Could someone tell me why the SR allows to put the mast further aft ? Beause of the larger sail area fore of the mast ?

    Longer battens ? Isn't it a bit difficut to have more than 6m long which is the industrial standard for alu tubes.

    I had a look at the article by Slieve McGalliard on Poppy. Very nice rig but she does very well also because the sail area is very large (main + 135% genoa of Bermudian rig). For a Trismus that would mean >70sqm sail. Can I reasonably plan such a large sail ?

    Finaly, what is the difficulty of designing a cambered sails SJR ? In comparison with the more basic flat sail ?


  • 07 Dec 2020 18:13
    Reply # 9410802 on 9390257


    have you considered a split junk rig for your conversion? It would provide less heeling moment for the same sail area and would move the mast aft to about the forward end of the raised cabin section. The boom would be longer and the hoist and mast length less allowing you to set more sail area for the stability that your boat has.

    Just a thought, David.

  • 07 Dec 2020 16:28
    Reply # 9410524 on 9390257
    Deleted user


    I have a Freedom 30 Cat ketch that I am going to convert to a junk rig soon.... One comment I have about the 2 sail rig on a long keeled hull is that it is very easy to adjust the sails to balance the boat on most points of sail.  Adjustments are usually in the order of:

    1. Trim the foresail and then trim the mizzen using the sheets

    2.  Reef either the mizzen or foresail as required.  I usually find that I reef most of the mizzen first before needing to reef the foresail. 

    It may be ok to accept being slightly out of balance under full sail in light winds knowing that it can be corrected as the wind increases and you reef.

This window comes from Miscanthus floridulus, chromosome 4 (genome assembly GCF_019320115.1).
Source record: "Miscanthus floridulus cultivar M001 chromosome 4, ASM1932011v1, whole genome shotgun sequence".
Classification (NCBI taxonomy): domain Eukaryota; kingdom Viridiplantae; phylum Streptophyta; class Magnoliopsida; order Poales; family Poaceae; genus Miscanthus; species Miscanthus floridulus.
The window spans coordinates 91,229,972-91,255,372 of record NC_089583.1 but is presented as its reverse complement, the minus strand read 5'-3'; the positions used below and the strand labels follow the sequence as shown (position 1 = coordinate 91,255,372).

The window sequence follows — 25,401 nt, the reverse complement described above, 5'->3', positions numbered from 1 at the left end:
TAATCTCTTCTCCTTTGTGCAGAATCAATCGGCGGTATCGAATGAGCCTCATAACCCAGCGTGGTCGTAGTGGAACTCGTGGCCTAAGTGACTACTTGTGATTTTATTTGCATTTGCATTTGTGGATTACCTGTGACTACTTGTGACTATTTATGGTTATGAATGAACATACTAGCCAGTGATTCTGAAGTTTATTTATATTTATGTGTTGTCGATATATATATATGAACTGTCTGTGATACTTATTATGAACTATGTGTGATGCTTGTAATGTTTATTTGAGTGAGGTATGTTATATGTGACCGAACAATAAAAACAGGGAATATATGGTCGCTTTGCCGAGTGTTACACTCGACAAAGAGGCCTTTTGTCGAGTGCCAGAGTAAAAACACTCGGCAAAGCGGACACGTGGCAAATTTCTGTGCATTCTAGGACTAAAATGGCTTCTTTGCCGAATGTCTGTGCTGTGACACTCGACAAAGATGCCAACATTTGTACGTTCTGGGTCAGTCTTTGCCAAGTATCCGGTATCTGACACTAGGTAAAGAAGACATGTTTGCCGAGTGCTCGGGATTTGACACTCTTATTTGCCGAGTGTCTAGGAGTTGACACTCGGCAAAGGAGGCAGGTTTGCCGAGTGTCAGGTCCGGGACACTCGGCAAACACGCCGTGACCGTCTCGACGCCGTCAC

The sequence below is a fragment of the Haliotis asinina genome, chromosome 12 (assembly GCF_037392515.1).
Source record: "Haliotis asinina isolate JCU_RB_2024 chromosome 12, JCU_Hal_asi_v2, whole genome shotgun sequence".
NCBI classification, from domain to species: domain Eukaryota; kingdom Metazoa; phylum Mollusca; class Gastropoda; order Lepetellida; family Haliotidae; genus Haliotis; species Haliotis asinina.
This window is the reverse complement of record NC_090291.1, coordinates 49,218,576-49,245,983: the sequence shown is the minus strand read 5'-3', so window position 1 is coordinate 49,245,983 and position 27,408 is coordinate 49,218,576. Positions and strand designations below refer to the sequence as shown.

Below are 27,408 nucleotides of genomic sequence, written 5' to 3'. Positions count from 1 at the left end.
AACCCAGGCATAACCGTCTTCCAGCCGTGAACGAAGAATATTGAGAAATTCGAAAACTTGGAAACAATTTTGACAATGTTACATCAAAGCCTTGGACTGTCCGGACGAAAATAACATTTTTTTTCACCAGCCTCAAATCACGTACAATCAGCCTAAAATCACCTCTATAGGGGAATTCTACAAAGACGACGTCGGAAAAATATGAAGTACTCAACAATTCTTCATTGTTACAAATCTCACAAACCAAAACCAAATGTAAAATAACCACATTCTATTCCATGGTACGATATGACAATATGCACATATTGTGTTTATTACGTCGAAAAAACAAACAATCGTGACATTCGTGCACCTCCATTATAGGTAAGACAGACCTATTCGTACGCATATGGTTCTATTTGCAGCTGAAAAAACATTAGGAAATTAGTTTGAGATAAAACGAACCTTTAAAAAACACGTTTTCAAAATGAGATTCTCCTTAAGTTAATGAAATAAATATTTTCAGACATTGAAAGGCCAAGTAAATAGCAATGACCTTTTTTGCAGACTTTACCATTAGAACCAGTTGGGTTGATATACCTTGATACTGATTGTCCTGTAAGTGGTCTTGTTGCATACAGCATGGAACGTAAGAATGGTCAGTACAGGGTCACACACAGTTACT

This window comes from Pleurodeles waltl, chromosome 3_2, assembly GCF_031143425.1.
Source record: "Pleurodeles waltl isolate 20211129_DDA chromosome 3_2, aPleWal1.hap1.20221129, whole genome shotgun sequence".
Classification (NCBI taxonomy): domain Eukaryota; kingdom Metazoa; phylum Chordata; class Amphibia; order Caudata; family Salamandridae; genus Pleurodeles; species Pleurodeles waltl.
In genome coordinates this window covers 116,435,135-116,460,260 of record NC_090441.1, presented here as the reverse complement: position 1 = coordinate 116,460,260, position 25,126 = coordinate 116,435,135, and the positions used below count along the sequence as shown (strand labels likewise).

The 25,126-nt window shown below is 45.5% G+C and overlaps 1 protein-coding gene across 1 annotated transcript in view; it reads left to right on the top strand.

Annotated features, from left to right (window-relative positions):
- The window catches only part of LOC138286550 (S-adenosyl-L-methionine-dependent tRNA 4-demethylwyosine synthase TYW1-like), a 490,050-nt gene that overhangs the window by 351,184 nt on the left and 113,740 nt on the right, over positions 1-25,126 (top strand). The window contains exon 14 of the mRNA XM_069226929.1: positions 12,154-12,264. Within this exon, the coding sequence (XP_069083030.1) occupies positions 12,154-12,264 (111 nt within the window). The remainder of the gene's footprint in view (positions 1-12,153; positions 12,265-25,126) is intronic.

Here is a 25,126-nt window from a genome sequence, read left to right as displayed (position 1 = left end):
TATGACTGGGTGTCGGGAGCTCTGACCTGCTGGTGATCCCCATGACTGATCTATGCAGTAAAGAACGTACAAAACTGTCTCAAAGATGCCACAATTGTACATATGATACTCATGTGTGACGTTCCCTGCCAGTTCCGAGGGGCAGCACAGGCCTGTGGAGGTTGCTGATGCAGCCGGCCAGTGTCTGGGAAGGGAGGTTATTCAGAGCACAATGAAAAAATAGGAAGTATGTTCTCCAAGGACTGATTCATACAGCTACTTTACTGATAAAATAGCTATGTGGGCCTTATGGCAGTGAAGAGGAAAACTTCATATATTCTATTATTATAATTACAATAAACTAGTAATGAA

• 07 Dec 2020 10:02
    Reply # 9409810 on 9390257

    My experience with ketch JR was positive, on balance.

    Going to windward, and reaching, I liked the way that the larger foresail did most of the driving, using the mizzen to adjust the trim, with reefs taken in it first so that the CE moved forwards. 

    Going on a dead run was OK, but there was a slight downside to not-quite-a-dead-run, in that the foresail has to go out to the windward side, so that it's by the lee. In strong winds that makes it a little harder to handle when reefing and gybing than a smaller sail would be; but it's not a deal breaker. 

    Perhaps you could talk directly to the two subsequent owners of Tystie, Martin and Gordon, to see how they find the ketch rig.

  • 06 Dec 2020 14:20
    Reply # 9408347 on 9390257


    2 more attempts added.

    One is a ketch with reduced aft sail. My concerns here are 1. for the space to control the sheets (between both sails and aft) and 2. for the lead. I am absolutely not sure of the CLR position and if right, whether 10 % lead is enough. I don't have much option to increase it.

    Other follows my reading of the posts about the conversion of the Cheoy Lee 38, particularly Arne's message. I tried the sloop. A big sail ... A Trismus has a shallow draft, 80 cm boards up, and less ballast than the CL38. Closer to 30 % ballast ratio.